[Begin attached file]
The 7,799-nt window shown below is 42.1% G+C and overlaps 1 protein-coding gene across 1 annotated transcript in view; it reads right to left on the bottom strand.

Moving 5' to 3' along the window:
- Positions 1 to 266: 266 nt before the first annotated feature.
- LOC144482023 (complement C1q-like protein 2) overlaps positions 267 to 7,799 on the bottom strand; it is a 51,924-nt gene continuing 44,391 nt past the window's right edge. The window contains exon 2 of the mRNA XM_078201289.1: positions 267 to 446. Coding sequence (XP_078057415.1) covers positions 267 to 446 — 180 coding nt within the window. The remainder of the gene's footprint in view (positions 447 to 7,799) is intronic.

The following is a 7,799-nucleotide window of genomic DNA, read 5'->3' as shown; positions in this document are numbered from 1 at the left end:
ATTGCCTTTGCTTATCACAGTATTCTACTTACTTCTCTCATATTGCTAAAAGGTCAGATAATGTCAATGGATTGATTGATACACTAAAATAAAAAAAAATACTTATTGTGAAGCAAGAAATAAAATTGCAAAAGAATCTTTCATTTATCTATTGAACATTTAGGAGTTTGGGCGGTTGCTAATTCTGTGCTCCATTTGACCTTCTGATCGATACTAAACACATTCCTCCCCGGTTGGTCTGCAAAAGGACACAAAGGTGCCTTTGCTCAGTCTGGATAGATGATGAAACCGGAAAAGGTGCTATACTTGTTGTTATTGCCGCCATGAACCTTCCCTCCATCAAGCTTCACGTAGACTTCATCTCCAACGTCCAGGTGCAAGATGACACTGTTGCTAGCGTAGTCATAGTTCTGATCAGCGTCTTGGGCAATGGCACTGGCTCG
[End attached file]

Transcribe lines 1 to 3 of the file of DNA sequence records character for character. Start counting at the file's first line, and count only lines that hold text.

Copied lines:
The 7,799-nt window shown below is 42.1% G+C and overlaps 1 protein-coding gene across 1 annotated transcript in view; it reads right to left on the bottom strand.

Moving 5' to 3' along the window:
- Positions 1 to 266: 266 nt before the first annotated feature.